My entire family (my mom being the only exception) grew up playing basketball. Everyone except me played in college. Team sports provide an excellent outlet for young individuals to learn many lessons that will prove useful later in life. If they are fortunate enough, they learn that it takes many individuals working together as one undivided unit to win championships.
Every team is diverse. They have different strategies, different strengths, and various weaknesses. Often, the components necessary to become a championship team will differ. But there are Four Key Components of a Championship Team that are always the same:
- They play to win
- They stick to their strengths
- They assist others
- They score when it counts
PLAYING TO WIN
Whether on or off the court, the purpose of a team is to play to win. If we have players that show up day in and day out putting in only the minimal amount of effort, they clearly don’t care about the team’s core purpose. This causes the team to suffer.
Championship teams consist of individuals who give 100% during the game. When faced with struggles, roadblocks, unforeseen changes, or a stronger competitor, they don’t quit until the game is over.
That doesn’t mean every minute of every day is game time. NBA games last a total of 48 minutes, divided into four quarters, 12 minutes each. Even at the highest level, individuals cannot maintain 100% for an extended period. They need breaks, and they need rest even during the game!
Knowing when to give it your all and when to rest is critical to winning championships. That means sometimes we have to put in extra hours at work. And other times, we get to go home early. Sometimes we have to work on the weekend, and sometimes we get to take extra days off.
STICKING TO STRENGTHS
Shaquille O’Neal was an incredible player. But everyone, including him, knew he couldn’t shoot free throws very well. Teams who want to win championships must consist of individuals who understand their unique strengths and utilize them to achieve the team’s purpose.
If everyone on the team only wants to shoot three-pointers, the chance of achieving victory is going to be slim. Sometimes, the same routine can be tedious. As individuals, we want to grow and develop. It’s okay to practice outside of your expertise. However, if you are a Center on the court who wants to shoot three-pointers, you have to develop your skills enough until the rest of the team trusts you to do so during a game.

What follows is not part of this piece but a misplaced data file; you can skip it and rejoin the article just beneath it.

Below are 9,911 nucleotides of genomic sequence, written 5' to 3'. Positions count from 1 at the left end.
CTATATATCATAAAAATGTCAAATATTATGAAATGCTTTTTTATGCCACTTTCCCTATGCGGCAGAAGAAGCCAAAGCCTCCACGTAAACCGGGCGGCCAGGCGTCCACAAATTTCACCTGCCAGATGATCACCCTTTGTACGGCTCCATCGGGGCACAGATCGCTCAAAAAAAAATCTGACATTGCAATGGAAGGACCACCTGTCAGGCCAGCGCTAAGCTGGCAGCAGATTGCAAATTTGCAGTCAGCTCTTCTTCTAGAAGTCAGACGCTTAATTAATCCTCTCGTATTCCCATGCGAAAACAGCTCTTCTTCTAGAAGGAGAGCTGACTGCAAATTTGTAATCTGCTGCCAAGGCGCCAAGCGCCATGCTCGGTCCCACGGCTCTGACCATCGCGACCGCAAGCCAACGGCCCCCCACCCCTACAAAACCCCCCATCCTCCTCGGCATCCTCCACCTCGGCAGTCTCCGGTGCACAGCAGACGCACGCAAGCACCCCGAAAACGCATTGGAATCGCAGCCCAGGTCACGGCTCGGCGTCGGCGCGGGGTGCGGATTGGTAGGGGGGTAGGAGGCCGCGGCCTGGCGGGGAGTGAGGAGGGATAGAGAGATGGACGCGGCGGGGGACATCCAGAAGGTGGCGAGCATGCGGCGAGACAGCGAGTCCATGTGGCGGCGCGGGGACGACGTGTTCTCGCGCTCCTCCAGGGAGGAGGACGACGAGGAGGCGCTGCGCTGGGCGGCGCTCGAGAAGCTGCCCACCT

That means we operate in our current role while learning to develop in other areas that interest us without stepping on others’ toes or trying to perform in ways we aren’t yet able to.
Sticking to our strengths requires us to understand and accept our weaknesses. Once we do, we can learn to develop our weak areas as well. When we have developed our weaknesses enough, we are primed and ready to win championships.
We all desire to achieve as individuals. Sometimes, we can get carried away in this. Championship teams consist of individuals who put the team first. If each team member tries to be the sole leader in scoring, the result will be conflict and loss.
It’s okay to have a superstar on your team. But, when a superstar refuses to assist other team members when they are in a better position to score, resentment and mistrust will grow. Eventually, the team will leave the superstar to fend against the competition on his or her own.
Each individual must learn when to score and when to assist, even the star players. That means we focus on team victories and not individual ones. We put the team first and know that our team helps us perform better. Only with this serving attitude can a team win championships.
SCORING WHEN IT COUNTS
In high school, after a loss, our coach would tally up the number of free throws we missed. Usually, if we made just 50% more of our free throws, we would have won the game. Sometimes, what seems to be the most insignificant factor, can be the difference between winning or losing a championship.
Many times, we missed our free throws because we let the pressure get to us. It’s essential to learn how to perform under pressure. In practice, we drained them all day long. Just because we can perform well when the pressure is off doesn’t mean we can imitate that when the pressure is on.
Compare your work performance when you are at your best and things are going well, to your work performance when you are under all kinds of stress. How do you handle the pressure? Managing stress is an area where self-awareness and leadership development can help.
Learning to manage stress and stay effective while under pressure is crucial if individuals want to be on a championship team.